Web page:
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Man Against God in Nathaniel Hawthorne’s Rappaccini’s Daughter

Man Against God in Nathaniel Hawthorne’s Rappaccini’s Daughter

In the introduction of the story, Nathaniel Hawthorne describes himself as a writer trapped between two worlds. His alias, Aubepine, presents abstract concepts that would challenge the simple mind, but compensates for this by designing a dual meaning. His works contain the literal meaning, and the implicated meaning. Often, he would have to sacrifice his initial concept by injecting humor or other banal dimensions to the story in order to satisfy the lesser audience. In this story, a young man from Southern Italy becomes implicated in a scientist’s bizarre practice. Rappaccini sacrifices his daughter’s life in the name of science. His means would resemble black magic in a different timeframe, which trespass the boundaries that man is ideally confined to.

Beatrice is the unfortunate and unwilling subject of her father’s experiment. The daughter’s name is an allusion to Dante’s guide in Heaven, and his wife in real life. In the prelapsarian part of this story, the woman grows to know Giovanni …

An Analysis of the Poem Buffalo Dusk

An Analysis of the Poem Buffalo Dusk

The main topic of this short poem is the connection between the extermination of the buffaloes, and the extermination of those that saw the buffalo, namely Indians. It also alludes to the Europeans that came to the Americas, charging across the country in the same fashion that the buffalo charges across the land, trampling and killing the luscious green pasture. The poem includes many poetry instruments such as metaphor, repetition, imagery, and alliteration.

The title itself, “Buffalo Dusk”, implies the gradual and expected death of the buffalo, due to the cyclical nature of the universe. The setting of the sun often inspired death to the early man, but also renewal, rebirth. The buffalo, an entity subjected to the same laws as everything else, is doomed to have a birth, climax, and death, just like the day itself. The notion of a cyclical universe is also expressed in line 6, where the heard of the buffalo is described as “a great pageant of dusk”, or a glorious and intentional march towards death.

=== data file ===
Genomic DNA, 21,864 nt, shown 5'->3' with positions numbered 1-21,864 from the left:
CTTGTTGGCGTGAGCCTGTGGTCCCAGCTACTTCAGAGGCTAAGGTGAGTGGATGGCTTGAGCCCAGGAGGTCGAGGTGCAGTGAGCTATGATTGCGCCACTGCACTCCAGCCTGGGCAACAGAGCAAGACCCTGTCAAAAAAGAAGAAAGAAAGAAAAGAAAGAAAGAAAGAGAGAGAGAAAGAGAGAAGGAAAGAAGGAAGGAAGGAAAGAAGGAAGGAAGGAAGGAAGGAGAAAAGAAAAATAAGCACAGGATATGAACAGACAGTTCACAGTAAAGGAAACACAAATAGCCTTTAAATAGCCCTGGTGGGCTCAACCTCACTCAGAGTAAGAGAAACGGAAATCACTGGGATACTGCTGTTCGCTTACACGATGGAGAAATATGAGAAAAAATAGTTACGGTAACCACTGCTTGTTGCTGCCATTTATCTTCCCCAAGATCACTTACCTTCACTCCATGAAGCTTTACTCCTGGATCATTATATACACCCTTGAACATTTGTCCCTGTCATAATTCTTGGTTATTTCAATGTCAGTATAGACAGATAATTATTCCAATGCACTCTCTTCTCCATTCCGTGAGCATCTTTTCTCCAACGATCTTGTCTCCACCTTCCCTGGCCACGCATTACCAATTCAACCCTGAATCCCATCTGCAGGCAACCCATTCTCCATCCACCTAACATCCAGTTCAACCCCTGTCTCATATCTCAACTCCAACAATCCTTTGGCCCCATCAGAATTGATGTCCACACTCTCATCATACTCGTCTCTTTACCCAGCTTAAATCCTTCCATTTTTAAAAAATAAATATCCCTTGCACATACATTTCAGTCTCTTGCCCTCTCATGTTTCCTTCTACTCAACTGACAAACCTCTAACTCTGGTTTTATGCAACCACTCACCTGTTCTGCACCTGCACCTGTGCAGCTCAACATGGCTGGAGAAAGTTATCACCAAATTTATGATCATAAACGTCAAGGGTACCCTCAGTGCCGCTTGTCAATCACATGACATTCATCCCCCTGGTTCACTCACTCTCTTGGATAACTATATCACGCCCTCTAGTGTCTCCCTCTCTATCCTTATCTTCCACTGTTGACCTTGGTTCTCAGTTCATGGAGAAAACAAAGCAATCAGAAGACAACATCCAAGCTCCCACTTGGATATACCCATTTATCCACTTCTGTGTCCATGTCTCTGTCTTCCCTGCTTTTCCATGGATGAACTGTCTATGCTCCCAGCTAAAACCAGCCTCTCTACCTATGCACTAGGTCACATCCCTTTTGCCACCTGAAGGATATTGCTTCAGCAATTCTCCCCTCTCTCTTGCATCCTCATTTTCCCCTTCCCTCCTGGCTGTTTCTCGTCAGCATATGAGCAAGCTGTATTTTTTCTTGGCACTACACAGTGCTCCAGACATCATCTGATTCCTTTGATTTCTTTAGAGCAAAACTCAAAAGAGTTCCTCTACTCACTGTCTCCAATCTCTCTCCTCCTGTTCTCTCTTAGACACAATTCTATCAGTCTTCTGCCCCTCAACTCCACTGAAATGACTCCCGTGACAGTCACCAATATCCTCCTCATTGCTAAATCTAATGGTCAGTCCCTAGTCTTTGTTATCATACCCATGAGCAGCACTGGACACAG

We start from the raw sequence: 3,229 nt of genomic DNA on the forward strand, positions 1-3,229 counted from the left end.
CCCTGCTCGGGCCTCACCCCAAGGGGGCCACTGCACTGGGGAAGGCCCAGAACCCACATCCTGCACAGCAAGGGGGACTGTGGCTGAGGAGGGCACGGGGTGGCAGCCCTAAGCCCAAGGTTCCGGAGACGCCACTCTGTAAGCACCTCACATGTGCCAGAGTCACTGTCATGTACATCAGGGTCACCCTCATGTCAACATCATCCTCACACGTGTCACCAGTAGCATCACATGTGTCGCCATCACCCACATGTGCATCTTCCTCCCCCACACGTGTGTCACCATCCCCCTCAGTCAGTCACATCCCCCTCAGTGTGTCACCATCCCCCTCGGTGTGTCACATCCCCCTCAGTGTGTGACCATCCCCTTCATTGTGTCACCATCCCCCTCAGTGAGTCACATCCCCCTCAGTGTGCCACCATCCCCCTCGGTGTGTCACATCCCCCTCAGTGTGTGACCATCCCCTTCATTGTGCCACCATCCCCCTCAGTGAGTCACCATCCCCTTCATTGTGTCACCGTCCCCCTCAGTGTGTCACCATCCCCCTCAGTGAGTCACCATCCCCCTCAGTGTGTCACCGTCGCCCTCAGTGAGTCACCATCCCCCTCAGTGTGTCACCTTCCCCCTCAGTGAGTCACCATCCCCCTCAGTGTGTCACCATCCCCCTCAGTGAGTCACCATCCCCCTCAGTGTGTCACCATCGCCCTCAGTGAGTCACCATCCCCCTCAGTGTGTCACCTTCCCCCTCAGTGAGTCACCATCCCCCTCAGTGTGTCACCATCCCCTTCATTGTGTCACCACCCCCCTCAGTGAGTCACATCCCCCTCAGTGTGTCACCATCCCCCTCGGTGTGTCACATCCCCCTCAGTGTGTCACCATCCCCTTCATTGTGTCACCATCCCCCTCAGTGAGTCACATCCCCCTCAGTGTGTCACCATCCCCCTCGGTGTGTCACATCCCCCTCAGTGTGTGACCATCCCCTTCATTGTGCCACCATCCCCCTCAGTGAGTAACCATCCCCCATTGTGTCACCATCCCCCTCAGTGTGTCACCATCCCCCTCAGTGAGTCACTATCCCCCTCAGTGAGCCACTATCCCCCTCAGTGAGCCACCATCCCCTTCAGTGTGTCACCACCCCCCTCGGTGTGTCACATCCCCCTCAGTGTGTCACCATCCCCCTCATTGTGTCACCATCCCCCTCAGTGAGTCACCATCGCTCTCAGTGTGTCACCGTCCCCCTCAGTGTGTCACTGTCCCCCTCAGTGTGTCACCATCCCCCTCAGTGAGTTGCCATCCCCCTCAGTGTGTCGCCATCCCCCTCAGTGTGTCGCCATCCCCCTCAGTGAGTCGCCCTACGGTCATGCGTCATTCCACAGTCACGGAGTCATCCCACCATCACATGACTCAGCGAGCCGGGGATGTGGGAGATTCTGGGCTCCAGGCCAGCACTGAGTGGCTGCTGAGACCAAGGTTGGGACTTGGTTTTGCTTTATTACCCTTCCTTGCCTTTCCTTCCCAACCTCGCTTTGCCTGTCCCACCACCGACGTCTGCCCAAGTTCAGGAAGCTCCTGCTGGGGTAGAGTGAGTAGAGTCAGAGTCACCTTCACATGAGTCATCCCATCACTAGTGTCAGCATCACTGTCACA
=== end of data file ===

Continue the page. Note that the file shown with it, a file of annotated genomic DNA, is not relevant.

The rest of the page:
When writing about the stampeding buffaloes, the author thought about the immigrants of the United States, and how they charged across prairies and mountains across the land, from east to west, trampling everything in their paths. This is accentuated by line 5, which describes the buffalo’s pos…

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…e a loud drum, as alliteration of words like “pawed”, “prairie”, “pageant” accentuate peaks in the poem. This has the purpose of emphasizing the imagery, stimulating the reader to form a picture. Lines 1 and 7, and 2 and 8, repeat. This, again, points out the author’s intention. The beginning is the same as the end. The middle is always unpredictable, but the beginning always coincides with the end, again emphasizing the unstoppable cycle of life and death. The poem ends as it started, a mild statement, but very poignant.

Right now, the middle of the poem is the people of the United States, and all civilization. The beginning was predictable. It all started in earnest, with birth to a new people and new ideas. The end is just as predictable as the beginning however, and it is bound to come.

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